Hair-sparing Whole Brain Radiotherapy

This study has been terminated.
(No reduction in hair loss 1 month after treatment)
Information provided by (Responsible Party):
University Hospital, Ghent Identifier:
First received: August 17, 2011
Last updated: June 3, 2015
Last verified: June 2015

Up to 10% of patients with cancer will develop symptomatic brain metastases. Given this limited survival it is important to consider quality of life (QOL) when treating these patients. Whole brain radiotherapy (WBRT) can increase survival to 6 month. However, WBRT itself has been shown to reduce QOL by increasing drowsiness, leg weakness and hair loss in patients with brain metastases. Both fatigue and hair loss were reported to have the largest decline in QOL scores when WBRT is used in the prophylactic setting in small cell lung cancer. Recent technological improvements in patient positioning and treatment planning will allow us to treat the whole brain with reduced margins, allowing better sparing of the scalp. In view of the large impact of hair loss on quality of life, the investigators hypothesize to see an improved quality of life with scalp sparing techniques.

Study hypothesis: Volumetric arc therapy results in a reduced hair loss and a subsequent clinically important improvement in QOL.

Condition Intervention Phase
Brain Metastases
Small Cell Lung Cancer
Radiation: Whole brain radiotherapy with volumetric arc therapy
Phase 2

Study Type: Interventional
Study Design: Allocation: Non-Randomized
Endpoint Classification: Efficacy Study
Intervention Model: Single Group Assignment
Masking: Open Label
Primary Purpose: Treatment
Official Title: Reducing Hair Loss With Volumetric Arc Therapy in Patients Treated With Whole Brain Radiotherapy: a Phase II Trial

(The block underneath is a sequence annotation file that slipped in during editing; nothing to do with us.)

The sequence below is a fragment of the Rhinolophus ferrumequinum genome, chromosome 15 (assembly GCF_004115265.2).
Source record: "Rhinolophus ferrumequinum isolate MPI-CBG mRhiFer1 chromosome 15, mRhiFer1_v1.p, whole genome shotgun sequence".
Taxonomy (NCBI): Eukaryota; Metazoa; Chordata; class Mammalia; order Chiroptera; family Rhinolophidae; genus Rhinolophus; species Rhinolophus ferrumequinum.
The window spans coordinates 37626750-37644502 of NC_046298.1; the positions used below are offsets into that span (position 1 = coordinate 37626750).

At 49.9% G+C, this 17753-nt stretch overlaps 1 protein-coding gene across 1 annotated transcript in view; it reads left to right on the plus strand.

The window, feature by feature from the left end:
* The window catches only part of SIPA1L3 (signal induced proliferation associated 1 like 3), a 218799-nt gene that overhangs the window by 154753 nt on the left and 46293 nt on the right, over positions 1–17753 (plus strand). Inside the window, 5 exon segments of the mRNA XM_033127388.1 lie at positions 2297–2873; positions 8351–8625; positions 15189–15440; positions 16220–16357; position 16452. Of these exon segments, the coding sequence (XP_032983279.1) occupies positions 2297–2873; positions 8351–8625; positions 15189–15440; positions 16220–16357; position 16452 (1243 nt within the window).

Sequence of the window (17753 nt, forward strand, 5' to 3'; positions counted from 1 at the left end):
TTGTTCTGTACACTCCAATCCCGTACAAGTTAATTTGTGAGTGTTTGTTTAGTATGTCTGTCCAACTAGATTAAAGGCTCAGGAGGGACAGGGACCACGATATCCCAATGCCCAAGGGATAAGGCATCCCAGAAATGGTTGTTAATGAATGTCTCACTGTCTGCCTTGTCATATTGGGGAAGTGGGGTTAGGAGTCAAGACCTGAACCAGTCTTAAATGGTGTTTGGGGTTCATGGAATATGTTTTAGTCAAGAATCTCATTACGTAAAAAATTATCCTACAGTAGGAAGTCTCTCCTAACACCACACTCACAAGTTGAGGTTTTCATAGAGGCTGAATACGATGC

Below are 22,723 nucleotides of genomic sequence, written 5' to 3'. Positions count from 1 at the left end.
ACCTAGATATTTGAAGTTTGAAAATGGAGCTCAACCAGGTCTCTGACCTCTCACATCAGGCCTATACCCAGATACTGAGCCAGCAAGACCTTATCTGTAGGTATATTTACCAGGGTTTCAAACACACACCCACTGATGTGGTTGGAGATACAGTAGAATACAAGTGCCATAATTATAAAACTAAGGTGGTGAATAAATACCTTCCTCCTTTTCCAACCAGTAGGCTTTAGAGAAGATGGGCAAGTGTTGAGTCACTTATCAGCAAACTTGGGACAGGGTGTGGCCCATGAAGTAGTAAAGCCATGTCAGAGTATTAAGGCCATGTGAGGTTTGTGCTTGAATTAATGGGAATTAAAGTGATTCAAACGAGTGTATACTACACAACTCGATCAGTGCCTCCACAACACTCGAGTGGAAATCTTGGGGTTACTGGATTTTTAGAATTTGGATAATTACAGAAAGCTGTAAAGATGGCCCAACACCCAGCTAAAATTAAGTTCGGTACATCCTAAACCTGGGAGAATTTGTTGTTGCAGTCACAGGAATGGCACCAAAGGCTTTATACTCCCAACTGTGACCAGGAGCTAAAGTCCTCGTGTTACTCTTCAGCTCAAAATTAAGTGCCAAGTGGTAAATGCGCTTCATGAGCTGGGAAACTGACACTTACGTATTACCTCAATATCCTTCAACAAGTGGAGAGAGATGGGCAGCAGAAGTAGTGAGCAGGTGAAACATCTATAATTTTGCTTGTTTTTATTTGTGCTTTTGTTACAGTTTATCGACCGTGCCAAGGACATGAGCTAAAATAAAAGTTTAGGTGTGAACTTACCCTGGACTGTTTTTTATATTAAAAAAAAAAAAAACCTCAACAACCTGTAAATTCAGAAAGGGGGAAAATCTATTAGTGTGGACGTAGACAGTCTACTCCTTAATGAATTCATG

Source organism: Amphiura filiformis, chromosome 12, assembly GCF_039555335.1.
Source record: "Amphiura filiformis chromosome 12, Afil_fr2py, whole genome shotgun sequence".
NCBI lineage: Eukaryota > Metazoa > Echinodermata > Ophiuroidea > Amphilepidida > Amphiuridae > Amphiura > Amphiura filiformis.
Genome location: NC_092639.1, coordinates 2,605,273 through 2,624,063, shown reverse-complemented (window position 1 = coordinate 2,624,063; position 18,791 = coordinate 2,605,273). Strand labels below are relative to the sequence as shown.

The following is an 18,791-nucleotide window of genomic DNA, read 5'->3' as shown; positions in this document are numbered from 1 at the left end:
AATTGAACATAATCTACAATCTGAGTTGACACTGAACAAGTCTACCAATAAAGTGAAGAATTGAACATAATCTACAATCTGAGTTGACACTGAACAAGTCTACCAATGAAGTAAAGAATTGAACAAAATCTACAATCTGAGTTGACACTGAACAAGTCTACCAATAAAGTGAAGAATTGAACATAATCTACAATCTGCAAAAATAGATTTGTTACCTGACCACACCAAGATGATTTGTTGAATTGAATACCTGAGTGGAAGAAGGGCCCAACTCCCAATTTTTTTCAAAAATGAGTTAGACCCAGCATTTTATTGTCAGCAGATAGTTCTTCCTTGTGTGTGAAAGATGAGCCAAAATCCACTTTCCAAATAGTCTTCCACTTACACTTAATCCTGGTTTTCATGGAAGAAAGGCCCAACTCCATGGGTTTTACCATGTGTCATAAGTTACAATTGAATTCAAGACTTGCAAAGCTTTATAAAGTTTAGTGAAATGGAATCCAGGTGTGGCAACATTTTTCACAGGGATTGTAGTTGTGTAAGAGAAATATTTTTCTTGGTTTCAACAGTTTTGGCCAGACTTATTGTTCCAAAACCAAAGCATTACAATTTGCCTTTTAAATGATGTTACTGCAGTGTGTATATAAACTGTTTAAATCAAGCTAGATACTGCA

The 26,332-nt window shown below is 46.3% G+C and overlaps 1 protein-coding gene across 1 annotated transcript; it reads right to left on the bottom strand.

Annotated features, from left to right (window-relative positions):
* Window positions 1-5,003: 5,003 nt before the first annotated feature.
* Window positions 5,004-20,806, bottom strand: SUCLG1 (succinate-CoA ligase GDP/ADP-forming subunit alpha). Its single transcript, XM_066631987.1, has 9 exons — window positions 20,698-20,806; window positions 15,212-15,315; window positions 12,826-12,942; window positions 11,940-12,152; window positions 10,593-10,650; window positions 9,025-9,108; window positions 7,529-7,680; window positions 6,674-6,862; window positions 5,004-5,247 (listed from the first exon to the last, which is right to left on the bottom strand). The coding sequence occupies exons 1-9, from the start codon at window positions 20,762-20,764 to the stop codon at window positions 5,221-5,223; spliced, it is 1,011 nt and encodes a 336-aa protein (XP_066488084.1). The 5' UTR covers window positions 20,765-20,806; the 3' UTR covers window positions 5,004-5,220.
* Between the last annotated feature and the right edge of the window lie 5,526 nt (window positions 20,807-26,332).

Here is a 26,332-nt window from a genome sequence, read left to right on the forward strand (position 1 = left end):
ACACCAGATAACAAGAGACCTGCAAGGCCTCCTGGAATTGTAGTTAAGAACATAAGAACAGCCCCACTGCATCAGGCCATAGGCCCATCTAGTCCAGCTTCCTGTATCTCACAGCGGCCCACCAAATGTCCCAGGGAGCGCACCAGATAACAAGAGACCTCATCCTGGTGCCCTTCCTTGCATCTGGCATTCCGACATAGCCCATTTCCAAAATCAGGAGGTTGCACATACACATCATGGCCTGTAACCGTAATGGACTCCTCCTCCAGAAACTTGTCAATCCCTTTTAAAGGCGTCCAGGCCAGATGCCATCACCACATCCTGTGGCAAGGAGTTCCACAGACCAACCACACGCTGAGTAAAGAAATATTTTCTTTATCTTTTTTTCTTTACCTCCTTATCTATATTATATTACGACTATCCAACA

Resource links provided by NLM:

Further study details as provided by University Hospital, Ghent:

Primary Outcome Measures:
  • The European Organization for Research and Treatment of Cancer (EORTC)quality of life questionnaire (C15-PAL and BN20) measured at 1 month following treatment. [ Time Frame: At 1 month. ] [ Designated as safety issue: No ]
    Quality of life questionnaires are used.

Secondary Outcome Measures:
  • Hair quality before treatment and at 1 month following treatment. [ Time Frame: at 1 month following treatment ] [ Designated as safety issue: No ]
    Key measurements: trichogram are used.

Estimated Enrollment: 29
Study Start Date: January 2013
Study Completion Date: October 2014
Primary Completion Date: September 2013 (Final data collection date for primary outcome measure)
Intervention Details:
    Radiation: Whole brain radiotherapy with volumetric arc therapy
    Whole brain radiotherapy with volumetric arc therapy is used.

Ages Eligible for Study:   18 Years and older
Genders Eligible for Study:   Both
Accepts Healthy Volunteers:   No

Inclusion Criteria:

  • Brain metastases
  • Age ≥ 18 years.
  • Signed informed consent
  • Recursive Partitioning Analysis (RPA) class III patients
  • Recursive Partitioning Analysis (RPA) class I-II patients and >3 brain metastases
  • Patients with small cell lung cancer extended disease eligible for prophylactic Whole-Brain Radiotherapy (WBRT).

Exclusion Criteria:

  • Previous whole brain radiotherapy
  Contacts and Locations
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Please refer to this study by its identifier: NCT01421316

Ghent University Hospital, Belgium
Ghent, Belgium
Sponsors and Collaborators
University Hospital, Ghent
  More Information

Responsible Party: University Hospital, Ghent Identifier: NCT01421316     History of Changes
Other Study ID Numbers: 2011/504 
Study First Received: August 17, 2011
Last Updated: June 3, 2015
Health Authority: Belgium: Ethics Committee

Keywords provided by University Hospital, Ghent:
Patients treated with whole brain radiotherapy in the setting of brain metastases
Patients treated with whole brain radiotherapy in the prophylactic treatment for small cell lung cancer (extended disease).

Additional relevant MeSH terms:
Small Cell Lung Carcinoma
Bronchial Neoplasms
Carcinoma, Bronchogenic
Lung Diseases
Lung Neoplasms
Neoplasms by Site
Respiratory Tract Diseases
Respiratory Tract Neoplasms
Thoracic Neoplasms processed this record on May 26, 2016